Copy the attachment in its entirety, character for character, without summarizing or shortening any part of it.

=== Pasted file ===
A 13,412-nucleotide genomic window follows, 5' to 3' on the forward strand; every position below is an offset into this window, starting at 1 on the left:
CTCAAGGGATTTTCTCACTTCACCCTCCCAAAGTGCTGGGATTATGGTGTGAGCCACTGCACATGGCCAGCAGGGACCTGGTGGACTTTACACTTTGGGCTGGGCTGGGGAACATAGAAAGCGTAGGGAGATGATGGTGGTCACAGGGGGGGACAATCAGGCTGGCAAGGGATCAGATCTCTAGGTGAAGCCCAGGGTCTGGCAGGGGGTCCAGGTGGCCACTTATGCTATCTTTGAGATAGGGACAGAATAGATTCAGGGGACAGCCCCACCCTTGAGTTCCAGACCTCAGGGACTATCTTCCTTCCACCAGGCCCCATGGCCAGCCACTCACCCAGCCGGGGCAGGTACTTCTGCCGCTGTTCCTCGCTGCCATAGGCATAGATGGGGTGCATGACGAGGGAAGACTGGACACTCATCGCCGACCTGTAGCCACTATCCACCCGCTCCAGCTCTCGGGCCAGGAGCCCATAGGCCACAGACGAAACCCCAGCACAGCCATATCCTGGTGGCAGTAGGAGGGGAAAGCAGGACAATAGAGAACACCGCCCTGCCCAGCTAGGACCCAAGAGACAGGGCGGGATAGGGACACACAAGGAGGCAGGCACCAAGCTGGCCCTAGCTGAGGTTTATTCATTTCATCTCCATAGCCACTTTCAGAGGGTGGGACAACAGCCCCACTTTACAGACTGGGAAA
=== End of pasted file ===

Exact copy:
A 13,412-nucleotide genomic window follows, 5' to 3' on the forward strand; every position below is an offset into this window, starting at 1 on the left:
CTCAAGGGATTTTCTCACTTCACCCTCCCAAAGTGCTGGGATTATGGTGTGAGCCACTGCACATGGCCAGCAGGGACCTGGTGGACTTTACACTTTGGGCTGGGCTGGGGAACATAGAAAGCGTAGGGAGATGATGGTGGTCACAGGGGGGGACAATCAGGCTGGCAAGGGATCAGATCTCTAGGTGAAGCCCAGGGTCTGGCAGGGGGTCCAGGTGGCCACTTATGCTATCTTTGAGATAGGGACAGAATAGATTCAGGGGACAGCCCCACCCTTGAGTTCCAGACCTCAGGGACTATCTTCCTTCCACCAGGCCCCATGGCCAGCCACTCACCCAGCCGGGGCAGGTACTTCTGCCGCTGTTCCTCGCTGCCATAGGCATAGATGGGGTGCATGACGAGGGAAGACTGGACACTCATCGCCGACCTGTAGCCACTATCCACCCGCTCCAGCTCTCGGGCCAGGAGCCCATAGGCCACAGACGAAACCCCAGCACAGCCATATCCTGGTGGCAGTAGGAGGGGAAAGCAGGACAATAGAGAACACCGCCCTGCCCAGCTAGGACCCAAGAGACAGGGCGGGATAGGGACACACAAGGAGGCAGGCACCAAGCTGGCCCTAGCTGAGGTTTATTCATTTCATCTCCATAGCCACTTTCAGAGGGTGGGACAACAGCCCCACTTTACAGACTGGGAAA